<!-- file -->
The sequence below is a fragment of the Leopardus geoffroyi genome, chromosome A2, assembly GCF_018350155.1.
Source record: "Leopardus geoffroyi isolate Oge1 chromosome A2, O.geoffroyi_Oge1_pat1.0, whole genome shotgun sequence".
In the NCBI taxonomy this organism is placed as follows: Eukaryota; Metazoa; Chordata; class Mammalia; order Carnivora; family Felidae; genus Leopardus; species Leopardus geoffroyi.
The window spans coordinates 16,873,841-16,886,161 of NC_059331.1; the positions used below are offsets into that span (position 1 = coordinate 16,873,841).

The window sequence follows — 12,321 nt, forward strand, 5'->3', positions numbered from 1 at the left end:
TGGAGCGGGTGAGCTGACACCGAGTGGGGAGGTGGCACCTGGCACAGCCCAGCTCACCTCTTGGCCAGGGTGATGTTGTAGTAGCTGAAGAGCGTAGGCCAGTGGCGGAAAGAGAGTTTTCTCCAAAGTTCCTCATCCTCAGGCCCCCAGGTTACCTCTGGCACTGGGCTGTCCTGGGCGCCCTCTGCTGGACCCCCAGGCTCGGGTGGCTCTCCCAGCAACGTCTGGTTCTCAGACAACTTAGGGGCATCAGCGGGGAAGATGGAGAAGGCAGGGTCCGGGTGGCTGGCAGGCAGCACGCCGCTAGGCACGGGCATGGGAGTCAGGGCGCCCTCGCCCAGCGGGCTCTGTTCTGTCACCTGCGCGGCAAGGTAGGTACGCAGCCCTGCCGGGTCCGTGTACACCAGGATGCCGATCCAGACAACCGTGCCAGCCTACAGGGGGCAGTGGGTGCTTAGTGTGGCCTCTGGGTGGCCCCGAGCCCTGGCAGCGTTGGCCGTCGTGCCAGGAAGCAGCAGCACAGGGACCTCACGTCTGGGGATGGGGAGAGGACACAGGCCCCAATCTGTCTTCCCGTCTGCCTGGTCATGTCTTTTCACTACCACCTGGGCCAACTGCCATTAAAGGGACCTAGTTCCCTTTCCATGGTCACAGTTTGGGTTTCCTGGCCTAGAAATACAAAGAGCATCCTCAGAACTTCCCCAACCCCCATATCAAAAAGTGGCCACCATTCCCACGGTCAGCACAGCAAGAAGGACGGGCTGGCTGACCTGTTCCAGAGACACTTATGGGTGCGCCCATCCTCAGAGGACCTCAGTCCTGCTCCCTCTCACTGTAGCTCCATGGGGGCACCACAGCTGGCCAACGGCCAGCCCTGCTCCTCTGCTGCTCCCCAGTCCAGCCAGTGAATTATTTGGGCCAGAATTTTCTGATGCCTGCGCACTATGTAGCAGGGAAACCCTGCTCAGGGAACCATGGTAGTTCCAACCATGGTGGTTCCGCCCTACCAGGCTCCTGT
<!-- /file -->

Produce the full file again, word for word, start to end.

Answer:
The sequence below is a fragment of the Leopardus geoffroyi genome, chromosome A2, assembly GCF_018350155.1.
Source record: "Leopardus geoffroyi isolate Oge1 chromosome A2, O.geoffroyi_Oge1_pat1.0, whole genome shotgun sequence".
In the NCBI taxonomy this organism is placed as follows: Eukaryota; Metazoa; Chordata; class Mammalia; order Carnivora; family Felidae; genus Leopardus; species Leopardus geoffroyi.
The window spans coordinates 16,873,841-16,886,161 of NC_059331.1; the positions used below are offsets into that span (position 1 = coordinate 16,873,841).

The window sequence follows — 12,321 nt, forward strand, 5'->3', positions numbered from 1 at the left end:
TGGAGCGGGTGAGCTGACACCGAGTGGGGAGGTGGCACCTGGCACAGCCCAGCTCACCTCTTGGCCAGGGTGATGTTGTAGTAGCTGAAGAGCGTAGGCCAGTGGCGGAAAGAGAGTTTTCTCCAAAGTTCCTCATCCTCAGGCCCCCAGGTTACCTCTGGCACTGGGCTGTCCTGGGCGCCCTCTGCTGGACCCCCAGGCTCGGGTGGCTCTCCCAGCAACGTCTGGTTCTCAGACAACTTAGGGGCATCAGCGGGGAAGATGGAGAAGGCAGGGTCCGGGTGGCTGGCAGGCAGCACGCCGCTAGGCACGGGCATGGGAGTCAGGGCGCCCTCGCCCAGCGGGCTCTGTTCTGTCACCTGCGCGGCAAGGTAGGTACGCAGCCCTGCCGGGTCCGTGTACACCAGGATGCCGATCCAGACAACCGTGCCAGCCTACAGGGGGCAGTGGGTGCTTAGTGTGGCCTCTGGGTGGCCCCGAGCCCTGGCAGCGTTGGCCGTCGTGCCAGGAAGCAGCAGCACAGGGACCTCACGTCTGGGGATGGGGAGAGGACACAGGCCCCAATCTGTCTTCCCGTCTGCCTGGTCATGTCTTTTCACTACCACCTGGGCCAACTGCCATTAAAGGGACCTAGTTCCCTTTCCATGGTCACAGTTTGGGTTTCCTGGCCTAGAAATACAAAGAGCATCCTCAGAACTTCCCCAACCCCCATATCAAAAAGTGGCCACCATTCCCACGGTCAGCACAGCAAGAAGGACGGGCTGGCTGACCTGTTCCAGAGACACTTATGGGTGCGCCCATCCTCAGAGGACCTCAGTCCTGCTCCCTCTCACTGTAGCTCCATGGGGGCACCACAGCTGGCCAACGGCCAGCCCTGCTCCTCTGCTGCTCCCCAGTCCAGCCAGTGAATTATTTGGGCCAGAATTTTCTGATGCCTGCGCACTATGTAGCAGGGAAACCCTGCTCAGGGAACCATGGTAGTTCCAACCATGGTGGTTCCGCCCTACCAGGCTCCTGT